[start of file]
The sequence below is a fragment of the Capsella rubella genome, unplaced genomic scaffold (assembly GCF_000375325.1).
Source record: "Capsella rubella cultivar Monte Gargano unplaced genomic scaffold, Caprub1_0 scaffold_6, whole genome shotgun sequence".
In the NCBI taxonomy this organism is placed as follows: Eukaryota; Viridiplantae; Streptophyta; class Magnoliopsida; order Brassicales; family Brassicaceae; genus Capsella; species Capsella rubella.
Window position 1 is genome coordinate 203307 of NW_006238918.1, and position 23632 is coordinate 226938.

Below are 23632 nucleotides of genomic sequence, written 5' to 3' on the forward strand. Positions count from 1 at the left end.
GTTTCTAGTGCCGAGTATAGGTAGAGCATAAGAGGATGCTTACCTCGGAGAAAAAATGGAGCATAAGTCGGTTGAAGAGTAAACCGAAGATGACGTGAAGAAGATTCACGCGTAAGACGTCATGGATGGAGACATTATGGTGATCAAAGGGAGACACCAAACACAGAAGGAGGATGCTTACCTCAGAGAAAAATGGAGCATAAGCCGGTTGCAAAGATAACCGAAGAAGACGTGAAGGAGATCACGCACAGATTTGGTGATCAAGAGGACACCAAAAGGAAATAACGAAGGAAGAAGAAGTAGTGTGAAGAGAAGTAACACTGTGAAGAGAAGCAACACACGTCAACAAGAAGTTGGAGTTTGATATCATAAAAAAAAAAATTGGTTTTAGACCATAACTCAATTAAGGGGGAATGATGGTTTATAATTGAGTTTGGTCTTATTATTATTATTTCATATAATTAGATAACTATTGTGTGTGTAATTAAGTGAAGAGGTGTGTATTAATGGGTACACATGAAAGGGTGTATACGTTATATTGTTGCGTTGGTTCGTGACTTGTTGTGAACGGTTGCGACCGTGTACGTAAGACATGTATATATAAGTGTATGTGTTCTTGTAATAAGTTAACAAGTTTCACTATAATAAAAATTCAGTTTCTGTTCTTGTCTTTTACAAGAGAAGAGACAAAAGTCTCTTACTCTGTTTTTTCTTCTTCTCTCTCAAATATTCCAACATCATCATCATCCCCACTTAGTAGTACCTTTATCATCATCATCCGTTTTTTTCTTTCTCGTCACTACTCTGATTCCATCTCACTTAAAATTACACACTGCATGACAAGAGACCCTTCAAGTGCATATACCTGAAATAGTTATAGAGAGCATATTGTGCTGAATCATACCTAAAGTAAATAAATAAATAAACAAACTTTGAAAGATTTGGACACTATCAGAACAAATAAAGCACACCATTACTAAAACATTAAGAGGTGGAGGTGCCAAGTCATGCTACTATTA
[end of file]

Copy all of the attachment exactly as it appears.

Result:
The sequence below is a fragment of the Capsella rubella genome, unplaced genomic scaffold (assembly GCF_000375325.1).
Source record: "Capsella rubella cultivar Monte Gargano unplaced genomic scaffold, Caprub1_0 scaffold_6, whole genome shotgun sequence".
In the NCBI taxonomy this organism is placed as follows: Eukaryota; Viridiplantae; Streptophyta; class Magnoliopsida; order Brassicales; family Brassicaceae; genus Capsella; species Capsella rubella.
Window position 1 is genome coordinate 203307 of NW_006238918.1, and position 23632 is coordinate 226938.

Below are 23632 nucleotides of genomic sequence, written 5' to 3' on the forward strand. Positions count from 1 at the left end.
GTTTCTAGTGCCGAGTATAGGTAGAGCATAAGAGGATGCTTACCTCGGAGAAAAAATGGAGCATAAGTCGGTTGAAGAGTAAACCGAAGATGACGTGAAGAAGATTCACGCGTAAGACGTCATGGATGGAGACATTATGGTGATCAAAGGGAGACACCAAACACAGAAGGAGGATGCTTACCTCAGAGAAAAATGGAGCATAAGCCGGTTGCAAAGATAACCGAAGAAGACGTGAAGGAGATCACGCACAGATTTGGTGATCAAGAGGACACCAAAAGGAAATAACGAAGGAAGAAGAAGTAGTGTGAAGAGAAGTAACACTGTGAAGAGAAGCAACACACGTCAACAAGAAGTTGGAGTTTGATATCATAAAAAAAAAAATTGGTTTTAGACCATAACTCAATTAAGGGGGAATGATGGTTTATAATTGAGTTTGGTCTTATTATTATTATTTCATATAATTAGATAACTATTGTGTGTGTAATTAAGTGAAGAGGTGTGTATTAATGGGTACACATGAAAGGGTGTATACGTTATATTGTTGCGTTGGTTCGTGACTTGTTGTGAACGGTTGCGACCGTGTACGTAAGACATGTATATATAAGTGTATGTGTTCTTGTAATAAGTTAACAAGTTTCACTATAATAAAAATTCAGTTTCTGTTCTTGTCTTTTACAAGAGAAGAGACAAAAGTCTCTTACTCTGTTTTTTCTTCTTCTCTCTCAAATATTCCAACATCATCATCATCCCCACTTAGTAGTACCTTTATCATCATCATCCGTTTTTTTCTTTCTCGTCACTACTCTGATTCCATCTCACTTAAAATTACACACTGCATGACAAGAGACCCTTCAAGTGCATATACCTGAAATAGTTATAGAGAGCATATTGTGCTGAATCATACCTAAAGTAAATAAATAAATAAACAAACTTTGAAAGATTTGGACACTATCAGAACAAATAAAGCACACCATTACTAAAACATTAAGAGGTGGAGGTGCCAAGTCATGCTACTATTA